A Croatian journalist and novelist reconsiders what’s gone right—and wrong—in post-communist Eastern Europe.
In this sequel to Café Europa (1997), Drakulić admits that Eastern Europeans had a “perhaps too rosy” view of the benefits of unity with the West and the ease of attaining it. Especially since the influx of immigrants in 2015 and 2016, questions of national identity have morphed into a virulent nationalism: “These sorts of ideas used to travel from west to east; now they are moving in the opposite direction, as if nationalization and Balkanization were no longer the property of Eastern Europe alone.” The author often returns to points she’s made before but generally gives them fresh life in these 15 graceful essays in which ordinary people and events tend to become metaphors for larger issues—e.g., the “fantastic” European health insurance card or the “ugly” revival of anti-Semitism on the continent. “European Food Apartheid” begins with EU and other investigations that found that food producers were sending subpar products to Poland, Bulgaria, and other former communist countries but opens out to suggest why Eastern bloc nations feel like “second-class consumers” in the EU. Another essay involves a widowed Serbian immigrant and much-admired shopkeeper in Stockholm whose only companion, a pet parrot, was confiscated by Swedish police when he failed to heed their warning to get a larger cage. The incident suggests why Balkan expatriates may feel like strange birds no matter how assimilated. In laying bare human emotions, Drakulić at times slights the larger political picture—in analyzing Viktor Orbán’s appeal to Hungarians, she fails to note that his government largely controls the media, which gives them a lopsided picture of him—but overall, she’s a fine guide to many aspects of a region poorly understood by much of the West.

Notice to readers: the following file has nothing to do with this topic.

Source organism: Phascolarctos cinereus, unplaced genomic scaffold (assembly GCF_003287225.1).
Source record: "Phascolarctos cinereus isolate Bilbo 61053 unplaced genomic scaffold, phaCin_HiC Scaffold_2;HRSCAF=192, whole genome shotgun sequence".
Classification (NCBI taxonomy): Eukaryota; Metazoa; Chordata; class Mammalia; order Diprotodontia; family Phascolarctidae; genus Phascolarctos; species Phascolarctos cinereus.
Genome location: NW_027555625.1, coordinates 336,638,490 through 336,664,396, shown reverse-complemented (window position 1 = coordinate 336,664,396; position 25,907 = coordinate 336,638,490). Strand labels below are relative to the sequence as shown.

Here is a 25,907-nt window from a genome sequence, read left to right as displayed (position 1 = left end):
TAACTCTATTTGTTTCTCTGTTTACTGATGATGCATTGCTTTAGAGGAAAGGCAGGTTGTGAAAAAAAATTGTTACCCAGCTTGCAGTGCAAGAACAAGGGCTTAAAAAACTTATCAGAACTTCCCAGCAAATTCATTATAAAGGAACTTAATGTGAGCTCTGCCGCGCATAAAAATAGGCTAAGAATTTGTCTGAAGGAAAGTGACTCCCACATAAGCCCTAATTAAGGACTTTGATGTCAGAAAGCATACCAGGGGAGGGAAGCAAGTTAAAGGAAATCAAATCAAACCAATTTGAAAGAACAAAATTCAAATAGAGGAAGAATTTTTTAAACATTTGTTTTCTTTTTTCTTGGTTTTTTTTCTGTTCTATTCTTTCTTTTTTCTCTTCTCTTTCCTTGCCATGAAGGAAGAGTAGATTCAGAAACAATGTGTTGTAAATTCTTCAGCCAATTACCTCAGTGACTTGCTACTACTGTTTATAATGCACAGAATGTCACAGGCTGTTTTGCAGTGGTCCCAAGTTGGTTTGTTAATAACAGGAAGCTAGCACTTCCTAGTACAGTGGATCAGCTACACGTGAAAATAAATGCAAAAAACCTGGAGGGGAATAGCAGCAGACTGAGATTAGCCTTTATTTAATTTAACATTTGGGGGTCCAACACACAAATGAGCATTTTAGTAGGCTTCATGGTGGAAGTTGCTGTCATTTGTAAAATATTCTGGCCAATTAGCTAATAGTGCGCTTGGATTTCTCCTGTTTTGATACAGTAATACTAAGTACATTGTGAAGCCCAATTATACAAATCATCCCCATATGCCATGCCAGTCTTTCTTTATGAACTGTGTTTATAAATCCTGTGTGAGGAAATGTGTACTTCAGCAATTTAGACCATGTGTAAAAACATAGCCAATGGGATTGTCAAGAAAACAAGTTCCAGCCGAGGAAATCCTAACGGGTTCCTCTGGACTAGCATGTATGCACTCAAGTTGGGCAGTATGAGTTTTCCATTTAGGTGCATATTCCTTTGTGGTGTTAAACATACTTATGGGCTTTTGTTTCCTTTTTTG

A thoughtful insider’s perspective on Eastern Europe’s fitful steps toward democracy.